Physicist turned filmmaker Mark Levinson gets (and thrillingly shares) VIP access to that moment, as those physicists rev up CERN's Large Hadron Collider to reproduce the conditions just after the Big Bang. Or as David Kaplan of Johns Hopkins University (also a producer on the film) half-jokes, that's what they're telling people. The real reason for the experiments is "trying to understand the basic laws of nature," a goal with no military or commercial application but epochal implications for human knowledge.
Levinson has chosen articulate spokespeople in Dimopoulos, Kaplan, Harvard's Nima Arkani-Hamed, Italy's Fabiola Gianotti, CERN's Martin Aleksa, "Beam Operation Leader" Mike Lamont, and post-doc Monica Dunford. Covering the period between 2007 and 2012, Levinson's film pulls from over 500 hours of footage assembled by legendary editor Walter Murch ("The Conversation," "The English Patient"), a three-time Oscar winner, as it observes CERN's search for the Higgs particle, the center of the standard model of elementary particles.
The spectacularly epic machinery itself makes for a great visual — especially true of the five-story open ATLAS Detector used to collect massive amounts of data (Joss Whedon seemed to be visually alluding to it in the opening scenes of "The Avengers") — and the film occasionally spins off into animated montage to illustrate a point. But the drama is on a human scale: The film efficiently reminds us of how CERN had to play politics, dispel hysterical fears, weather a media frenzy and present its results under intense public scrutiny. On the brighter side, this is a tremendous international success story, made possible by transcending borders and partisanship.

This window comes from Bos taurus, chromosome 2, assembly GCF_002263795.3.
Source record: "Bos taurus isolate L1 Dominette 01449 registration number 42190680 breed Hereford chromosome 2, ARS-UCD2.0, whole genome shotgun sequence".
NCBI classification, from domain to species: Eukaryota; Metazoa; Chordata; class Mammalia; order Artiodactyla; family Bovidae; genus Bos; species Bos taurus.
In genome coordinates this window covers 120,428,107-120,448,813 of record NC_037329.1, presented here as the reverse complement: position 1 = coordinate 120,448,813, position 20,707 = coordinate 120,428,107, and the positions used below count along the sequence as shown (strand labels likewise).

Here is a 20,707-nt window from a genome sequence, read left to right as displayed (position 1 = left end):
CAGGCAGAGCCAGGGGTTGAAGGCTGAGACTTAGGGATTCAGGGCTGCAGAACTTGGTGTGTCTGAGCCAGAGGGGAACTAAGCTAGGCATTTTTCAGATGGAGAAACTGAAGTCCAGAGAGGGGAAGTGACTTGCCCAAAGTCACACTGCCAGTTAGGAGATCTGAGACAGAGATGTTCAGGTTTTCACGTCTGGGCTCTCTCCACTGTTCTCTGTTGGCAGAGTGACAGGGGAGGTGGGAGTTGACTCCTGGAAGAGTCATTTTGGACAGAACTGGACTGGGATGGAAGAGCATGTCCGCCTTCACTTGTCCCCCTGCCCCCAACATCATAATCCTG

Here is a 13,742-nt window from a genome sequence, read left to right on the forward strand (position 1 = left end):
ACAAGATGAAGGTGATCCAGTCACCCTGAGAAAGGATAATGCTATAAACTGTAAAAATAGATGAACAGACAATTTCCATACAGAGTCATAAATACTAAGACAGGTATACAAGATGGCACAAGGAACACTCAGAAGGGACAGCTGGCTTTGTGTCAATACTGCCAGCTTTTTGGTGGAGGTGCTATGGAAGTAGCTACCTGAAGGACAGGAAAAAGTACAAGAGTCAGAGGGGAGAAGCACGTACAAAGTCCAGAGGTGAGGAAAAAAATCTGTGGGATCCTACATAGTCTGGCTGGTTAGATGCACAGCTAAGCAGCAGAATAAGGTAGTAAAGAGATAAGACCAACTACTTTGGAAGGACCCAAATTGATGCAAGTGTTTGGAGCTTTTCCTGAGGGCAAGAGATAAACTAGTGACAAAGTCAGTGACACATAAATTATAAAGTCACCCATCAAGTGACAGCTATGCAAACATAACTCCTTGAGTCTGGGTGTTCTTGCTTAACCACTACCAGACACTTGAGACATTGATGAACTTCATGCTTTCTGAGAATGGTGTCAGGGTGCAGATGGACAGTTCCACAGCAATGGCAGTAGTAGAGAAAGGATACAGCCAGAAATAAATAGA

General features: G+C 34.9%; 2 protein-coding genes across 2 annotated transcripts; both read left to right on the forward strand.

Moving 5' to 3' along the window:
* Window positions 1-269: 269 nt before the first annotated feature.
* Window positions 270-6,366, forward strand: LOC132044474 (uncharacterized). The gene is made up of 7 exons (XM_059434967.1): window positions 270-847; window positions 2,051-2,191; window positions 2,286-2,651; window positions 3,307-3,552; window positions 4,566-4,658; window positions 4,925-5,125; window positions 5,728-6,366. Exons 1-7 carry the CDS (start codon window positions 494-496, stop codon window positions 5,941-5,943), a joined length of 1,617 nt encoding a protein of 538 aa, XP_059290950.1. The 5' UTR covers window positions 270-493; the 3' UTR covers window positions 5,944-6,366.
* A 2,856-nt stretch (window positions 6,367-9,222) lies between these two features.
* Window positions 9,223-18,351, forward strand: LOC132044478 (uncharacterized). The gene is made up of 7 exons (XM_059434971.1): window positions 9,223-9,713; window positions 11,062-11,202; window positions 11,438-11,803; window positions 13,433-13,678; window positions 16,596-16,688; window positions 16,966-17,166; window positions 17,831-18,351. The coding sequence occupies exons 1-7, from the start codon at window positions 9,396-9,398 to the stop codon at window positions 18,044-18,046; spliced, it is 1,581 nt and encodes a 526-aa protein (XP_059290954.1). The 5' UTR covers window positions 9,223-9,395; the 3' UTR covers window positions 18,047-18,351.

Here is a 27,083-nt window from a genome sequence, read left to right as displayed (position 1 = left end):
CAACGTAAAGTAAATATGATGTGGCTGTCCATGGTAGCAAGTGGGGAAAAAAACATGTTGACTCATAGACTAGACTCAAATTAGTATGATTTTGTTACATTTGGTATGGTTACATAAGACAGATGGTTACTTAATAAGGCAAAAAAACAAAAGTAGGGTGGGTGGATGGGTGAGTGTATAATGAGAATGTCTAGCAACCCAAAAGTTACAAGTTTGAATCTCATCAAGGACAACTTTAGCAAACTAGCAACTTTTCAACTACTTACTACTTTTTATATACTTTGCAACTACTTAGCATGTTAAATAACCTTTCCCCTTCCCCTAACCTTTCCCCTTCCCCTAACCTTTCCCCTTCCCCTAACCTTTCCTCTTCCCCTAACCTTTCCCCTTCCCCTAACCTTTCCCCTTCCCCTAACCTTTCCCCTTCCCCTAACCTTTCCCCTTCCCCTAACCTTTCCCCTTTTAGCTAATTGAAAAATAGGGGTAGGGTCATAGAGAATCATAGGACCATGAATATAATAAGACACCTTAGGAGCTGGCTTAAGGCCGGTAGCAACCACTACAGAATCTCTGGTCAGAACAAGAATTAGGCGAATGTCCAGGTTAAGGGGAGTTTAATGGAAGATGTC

In a way, that's also true of the two types of particle physicists shown in the documentary — experimentalists and theorists — who are given thrilling reason to work side by side. As we learn about each school's competing theories — super symmetry versus the multiverse — tension mounts. Should a winner be declared, the "losing" theorists risk having "wasted" decades intellectually pursuing wild geese down blind alleys.
If the film disappoints, it only does so by not being yet more rigorous in its scientific detail. With six scientists to meet, so much territory to cover, and suspense to build on top of it all, "Particle Fever" inevitably feels as if it's just skimming the surface of a fascinating subject. Still, even a science dunce will walk away with a basic understanding of the project and a strong impression of the community around this important research. Better yet, here is a film about the idealistic pursuit of knowledge: something we should all be able to agree upon admiring.
Not rated. One hour, 39 minutes.
— Peter Canavese